Don’t Keep Fireworks in Your Self Storage Unit

Independence Day 2023 is coming up next month. We hope you have a wonderful time making memories and celebrating the joy of America’s freedoms. Celebrations capped off by fireworks and sparklers, add to the joy and excitement. However, when using fireworks at home, it is important to always follow safety guidelines.

While you’re enjoying your festivities, however, please be cautious not only when using but when storing your fireworks.

Extra Fireworks Don’t Belong in Your Self Storage Unit

Please refrain from storing any fireworks or other explosives in your self storage unit when you’re done using them. This is against the policy of most self storage facilities due to the high risk of explosions. In fact, anything that can cause damage or harm to your belongings and those of other tenants is prohibited.

Furthermore, such materials pose a significant threat to the safety of staff and visitors, and it’s not worth the risk of serious injury or damage. Remember that storing unauthorized items can also make your self storage insurance invalid, so it’s important to be aware of what you can and cannot store.

Below are most of the items that you are prohibited from storing in your self storage unit. You can get a complete list by asking the manager at one of the Universal Storage Group locations.

-Firearms and munitions
-Food and pet food
Flammables, explosives, radioactive materials
-Lead paint, asbestos, urea-formaldehyde, petroleum products, or methane
-Medical waste
-Stolen goods
-Cash (not covered by insurance)

If you have leftover fireworks that you need to store, stay safe by following the guidelines below.

Storing Fireworks for Safety

These tips can help keep you and your family safe.

Tip 1: Depending on where you live, it may not be legal to store fireworks anywhere on your property. If you want to store your leftover fireworks, check your city or county ordinances to verify that storing them is permitted.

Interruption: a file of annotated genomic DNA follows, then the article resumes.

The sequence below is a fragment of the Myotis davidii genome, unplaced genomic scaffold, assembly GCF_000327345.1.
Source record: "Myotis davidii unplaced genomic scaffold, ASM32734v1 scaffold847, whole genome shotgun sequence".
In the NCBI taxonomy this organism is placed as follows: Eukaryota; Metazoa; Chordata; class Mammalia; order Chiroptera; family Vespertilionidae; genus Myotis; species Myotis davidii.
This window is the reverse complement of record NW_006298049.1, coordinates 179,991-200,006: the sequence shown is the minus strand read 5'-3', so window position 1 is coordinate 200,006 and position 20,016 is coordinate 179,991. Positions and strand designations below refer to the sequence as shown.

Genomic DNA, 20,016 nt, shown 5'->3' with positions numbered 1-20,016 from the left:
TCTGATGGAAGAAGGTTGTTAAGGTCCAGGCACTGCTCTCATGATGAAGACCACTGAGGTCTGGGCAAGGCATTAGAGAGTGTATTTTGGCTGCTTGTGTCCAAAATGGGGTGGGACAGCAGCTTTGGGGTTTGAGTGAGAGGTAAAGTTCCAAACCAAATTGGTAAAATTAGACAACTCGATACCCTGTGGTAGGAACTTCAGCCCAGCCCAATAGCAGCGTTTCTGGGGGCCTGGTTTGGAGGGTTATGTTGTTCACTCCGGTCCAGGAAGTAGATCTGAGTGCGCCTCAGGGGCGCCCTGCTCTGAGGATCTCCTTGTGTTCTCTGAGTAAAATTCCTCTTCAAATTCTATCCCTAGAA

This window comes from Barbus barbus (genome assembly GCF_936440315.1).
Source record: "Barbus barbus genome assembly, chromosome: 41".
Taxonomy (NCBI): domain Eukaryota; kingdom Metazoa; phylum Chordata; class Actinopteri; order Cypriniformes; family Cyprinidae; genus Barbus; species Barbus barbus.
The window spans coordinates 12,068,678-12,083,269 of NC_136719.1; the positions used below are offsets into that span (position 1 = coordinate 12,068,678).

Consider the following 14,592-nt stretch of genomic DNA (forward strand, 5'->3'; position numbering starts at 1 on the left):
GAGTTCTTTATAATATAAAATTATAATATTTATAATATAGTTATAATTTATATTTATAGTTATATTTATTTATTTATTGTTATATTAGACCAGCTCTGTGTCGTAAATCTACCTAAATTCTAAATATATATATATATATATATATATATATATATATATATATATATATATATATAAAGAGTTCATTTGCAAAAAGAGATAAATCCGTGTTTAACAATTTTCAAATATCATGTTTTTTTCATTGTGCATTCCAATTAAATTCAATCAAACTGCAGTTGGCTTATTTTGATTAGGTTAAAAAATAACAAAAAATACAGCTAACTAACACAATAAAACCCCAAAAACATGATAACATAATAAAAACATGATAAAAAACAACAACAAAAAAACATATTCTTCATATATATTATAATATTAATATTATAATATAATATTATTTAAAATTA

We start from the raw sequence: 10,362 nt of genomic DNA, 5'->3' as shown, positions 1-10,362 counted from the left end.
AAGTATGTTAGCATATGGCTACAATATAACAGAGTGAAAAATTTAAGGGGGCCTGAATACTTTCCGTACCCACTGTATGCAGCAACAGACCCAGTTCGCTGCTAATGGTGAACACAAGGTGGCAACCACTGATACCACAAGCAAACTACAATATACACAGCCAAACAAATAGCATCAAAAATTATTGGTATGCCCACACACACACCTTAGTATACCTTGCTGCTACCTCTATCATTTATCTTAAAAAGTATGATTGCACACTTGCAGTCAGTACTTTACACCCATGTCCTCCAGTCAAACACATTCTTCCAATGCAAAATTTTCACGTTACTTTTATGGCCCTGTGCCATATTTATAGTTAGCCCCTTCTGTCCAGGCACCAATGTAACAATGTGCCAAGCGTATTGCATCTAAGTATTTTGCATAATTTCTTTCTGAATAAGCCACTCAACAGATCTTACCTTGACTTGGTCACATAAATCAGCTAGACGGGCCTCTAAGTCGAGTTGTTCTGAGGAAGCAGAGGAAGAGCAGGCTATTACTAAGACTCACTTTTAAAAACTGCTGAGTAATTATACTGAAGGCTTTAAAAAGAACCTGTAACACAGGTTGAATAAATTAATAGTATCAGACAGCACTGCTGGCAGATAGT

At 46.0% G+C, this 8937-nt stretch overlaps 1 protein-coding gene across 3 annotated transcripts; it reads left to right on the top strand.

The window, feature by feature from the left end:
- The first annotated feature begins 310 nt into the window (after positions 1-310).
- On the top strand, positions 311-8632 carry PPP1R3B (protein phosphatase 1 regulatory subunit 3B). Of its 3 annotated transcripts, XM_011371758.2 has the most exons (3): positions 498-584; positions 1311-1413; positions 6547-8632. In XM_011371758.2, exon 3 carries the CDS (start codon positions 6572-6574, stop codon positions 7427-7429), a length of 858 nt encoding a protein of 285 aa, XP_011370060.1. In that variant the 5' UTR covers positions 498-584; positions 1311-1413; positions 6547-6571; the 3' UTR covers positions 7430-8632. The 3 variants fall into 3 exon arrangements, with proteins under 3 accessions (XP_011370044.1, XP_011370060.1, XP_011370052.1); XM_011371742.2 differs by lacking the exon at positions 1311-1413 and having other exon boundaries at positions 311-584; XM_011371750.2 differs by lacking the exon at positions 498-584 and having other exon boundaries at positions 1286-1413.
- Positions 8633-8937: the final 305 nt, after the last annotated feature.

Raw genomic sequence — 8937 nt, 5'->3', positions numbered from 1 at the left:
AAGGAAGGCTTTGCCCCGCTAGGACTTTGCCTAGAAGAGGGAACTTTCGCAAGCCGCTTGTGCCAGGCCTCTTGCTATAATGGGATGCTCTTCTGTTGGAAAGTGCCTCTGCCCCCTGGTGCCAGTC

Tip 2: High temperatures do not set fireworks off. It’s okay to store them in a hot, dry environment; it’s only the heat from a match or lighter that sets them off.

Tip 3: Keep those unused fireworks in a secure place away from your home and family. The best place is a locked shed that is far away from the house. And, don’t store them near ignitable, flammable materials like oil, gasoline, water heaters, or any kind of open flames.

Tip 4: Don’t store fireworks in cardboard boxes. Not only will these add fuel to the fire if there is a catastrophe, but cardboard will not protect fireworks from water. Fireworks that have become soaked are dangerous and unstable. The best solution is a metal storage container. Don’t overpack the box and crush the lower layers, ruining the fireworks for later use.

Tip 5: Never tell your children where the fireworks are stored. Be sure that pets can’t get at them.

Tip 6: Keep a fire extinguisher near the fireworks storage area.

Tip 7: If fireworks get wet, they become unstable and should be completely soaked and then discarded. It could be dangerous to dry them and try to reuse them.

Tip 8: When fireworks have been stored in a manner that keeps them dry, the chemicals do not deteriorate or become unstable or dangerous. If no moisture gets into the packaging, fireworks can last 50 years and perform as if they were new.

Now that we’re finished with the serious stuff, here is some fun Fourth of July trivia from The Old Farmer’s Almanac.

Fun Fourth of July Facts

  • July 4, 1776: Thomas Jefferson noted in his “Weather Memorandum Book” that the weather was cloudy, the temperature 76ºF.
  • July 4, 1776:  Only two men signed the Declaration of Independence on July 4, 1776—John Hancock and Charles Thompson.
  • July 4, 1777: During the 1777 independence celebration in Philadelphia, a ship fired a 13-gun salute to honor the 13 colonies, and the Sons of Liberty set off fireworks over Boston Common.
  • July 4, 1826: Both John Adams and Thomas Jefferson—signers of the Declaration of Independence who each later became president—died on the 50th anniversary of the adoption of the declaration.
  • July 4, 1884: The Statue of Liberty was formally presented to the United States by the people of France.
  • July 4, 1911: It was a hot Fourth of July in New England. All-time state records were set in Nashua, New Hampshire (106°F), and Vernon, Vermont (105°F).
  • July 4, 1938: The Fourth of July became a national holiday.

Enjoy celebrating this patriotic holiday but be extra vigilant when you’re using and storing fireworks. Keep yourself and your family safe so that you can enjoy happy memories for years to come.